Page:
As we drove further north, there was a new addition to the settlements – camels! Hundreds of them! In these communities, the lighter loads such as sacks of grain, firewood and water were being carried by the donkeys, whilst the heavier loads for constructing dwellings or fences were either being carried or towed by camels. Interestingly, every settlement had horses too, but during the entire drive, I never once saw them working or being ridden. We must have passed through two to three hundred settlements on our drive. Without exception, none had what you or I would class as a shop, none had a single pane of glass in their windows or a car or motorbike on a driveway. All of the water for washing and drinking was collected from wells or streams and was carried to the home. While you or I might desperately spend two minutes in a supermarket car park, driving endlessly around and around battling for a parking space as close to the entrance as possible, everything that is consumed here in rural Ethiopia is grown in the community and then carried to the home by donkey or on foot.

After twelve hours on the road, we decided to spend the night in a small town called Dessie. This, as it turns out, was a great place to split up the journey. All of the first day was spent driving on a well constructed road built by the government and tomorrow, the second we left the town, we would immediately hit a gravel and dirt track for seventy miles to the Opal mines of Wegeltena. Before sunrise, we crept out of bed and jumped into our 4x4 and set off continuing in a northerly direction. The first thing that struck me was that there was a chill in the air. Abay explained that Dessie was located well above sea level and that especially in December and January it could get very cold here. But as the sun began to rise I could see we were again passing lots of remote settlements with houses that looked more like the tree houses we might build for our kids, rather than somewhere to live in during these cold months. I asked Abay, “How do people keep warm?” He simply replied “They don’t, it’s damn cold at night”.

Today’s journey would follow the floor of the Ziya Valley for over thirty miles, and then we would twist and turn around several mountains before eventually climbing a dirt/gravel road to an altitude of over 3000 metres to reach Wegeltena.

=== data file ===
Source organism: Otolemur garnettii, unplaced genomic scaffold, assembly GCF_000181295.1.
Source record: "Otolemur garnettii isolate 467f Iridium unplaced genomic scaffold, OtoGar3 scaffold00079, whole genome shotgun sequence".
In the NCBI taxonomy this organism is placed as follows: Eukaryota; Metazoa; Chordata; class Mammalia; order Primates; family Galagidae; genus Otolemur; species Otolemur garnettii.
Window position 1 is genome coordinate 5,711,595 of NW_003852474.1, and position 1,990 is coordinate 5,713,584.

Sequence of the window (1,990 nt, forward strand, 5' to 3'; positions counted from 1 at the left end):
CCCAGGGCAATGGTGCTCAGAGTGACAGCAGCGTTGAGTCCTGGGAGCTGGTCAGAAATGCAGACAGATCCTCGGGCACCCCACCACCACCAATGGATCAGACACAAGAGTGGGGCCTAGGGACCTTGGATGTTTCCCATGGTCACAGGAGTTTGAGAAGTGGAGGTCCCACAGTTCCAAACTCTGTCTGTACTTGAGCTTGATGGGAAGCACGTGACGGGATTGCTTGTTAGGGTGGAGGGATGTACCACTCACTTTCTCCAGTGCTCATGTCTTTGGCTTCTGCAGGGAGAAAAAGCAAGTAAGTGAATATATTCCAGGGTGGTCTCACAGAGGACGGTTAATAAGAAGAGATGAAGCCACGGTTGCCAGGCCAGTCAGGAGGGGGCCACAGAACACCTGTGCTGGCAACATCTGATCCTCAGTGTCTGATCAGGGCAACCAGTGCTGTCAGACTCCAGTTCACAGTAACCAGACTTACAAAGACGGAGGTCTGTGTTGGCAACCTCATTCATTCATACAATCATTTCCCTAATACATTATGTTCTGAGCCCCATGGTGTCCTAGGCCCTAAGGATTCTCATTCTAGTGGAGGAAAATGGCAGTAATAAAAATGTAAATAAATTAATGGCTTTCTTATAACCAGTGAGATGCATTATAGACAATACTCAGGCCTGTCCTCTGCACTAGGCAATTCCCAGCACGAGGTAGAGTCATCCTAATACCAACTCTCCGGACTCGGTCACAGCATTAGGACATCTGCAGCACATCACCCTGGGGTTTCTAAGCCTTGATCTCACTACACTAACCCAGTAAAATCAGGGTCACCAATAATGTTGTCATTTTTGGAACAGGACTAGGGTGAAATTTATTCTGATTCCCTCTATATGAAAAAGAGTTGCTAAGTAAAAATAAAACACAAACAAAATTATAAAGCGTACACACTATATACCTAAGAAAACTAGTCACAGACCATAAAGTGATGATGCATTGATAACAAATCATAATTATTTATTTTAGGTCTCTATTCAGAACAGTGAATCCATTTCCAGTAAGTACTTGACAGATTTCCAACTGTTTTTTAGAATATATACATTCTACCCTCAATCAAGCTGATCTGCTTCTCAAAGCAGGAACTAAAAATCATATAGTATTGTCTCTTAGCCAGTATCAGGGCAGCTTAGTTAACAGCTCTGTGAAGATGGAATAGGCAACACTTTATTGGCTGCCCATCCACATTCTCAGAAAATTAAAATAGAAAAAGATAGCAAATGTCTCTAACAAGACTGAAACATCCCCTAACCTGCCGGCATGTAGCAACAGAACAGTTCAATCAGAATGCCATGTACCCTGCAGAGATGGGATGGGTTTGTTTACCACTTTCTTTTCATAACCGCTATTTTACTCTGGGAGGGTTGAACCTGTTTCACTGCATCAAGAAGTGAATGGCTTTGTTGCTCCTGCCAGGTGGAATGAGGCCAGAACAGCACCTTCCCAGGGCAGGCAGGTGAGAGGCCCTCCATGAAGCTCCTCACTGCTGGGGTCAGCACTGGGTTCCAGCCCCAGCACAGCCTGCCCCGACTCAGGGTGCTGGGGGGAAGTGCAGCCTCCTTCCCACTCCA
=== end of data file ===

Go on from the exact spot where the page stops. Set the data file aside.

During the entire drive, we were following the course of a new road construction. This road was being built by the Ethiopian government, with the aid of a huge Chinese company, and would stretch over 90 miles north of Dessie. This construction was the biggest project I have ever witnessed. As we drove, the old gravel track we were travelling on repeatedly crossed backwards and forwards over the unopened new construction. The old road was in the bottom of the valley and during the rainy season in June, July and August, it was completely covered by a river. The new road was being built on higher ground so that the northern region was not cut off for an entire season.

Abay asked Michael and I if we were enjoying our African massage. It certainly felt like one and by the time we arrived at Wegeltena I felt as if I had just spent three hours in a boxing ring. But let me backtrack to the ascent of the mountain. As you leave the riverbed on the valley floor, you start to ascend one of the most beautiful landscapes on the planet. It’s a cross between the Grand Canyon and the Swiss Alps in the summer.

By the time we arrived at Wegeltena I felt as if I had just spent three hours in a boxing ring.

The only difference is you are about to travel 14 miles up a continuous ascent, on a gravelly road, constantly on a cliff edge without any safety barriers. Now I might be known for my adventures in Africa, for walking to the North Pole and sailing a small boat across the Atlantic, but one thing that I don’t like is heights and being close to an edge with a vertical drop scared the living daylights out of me!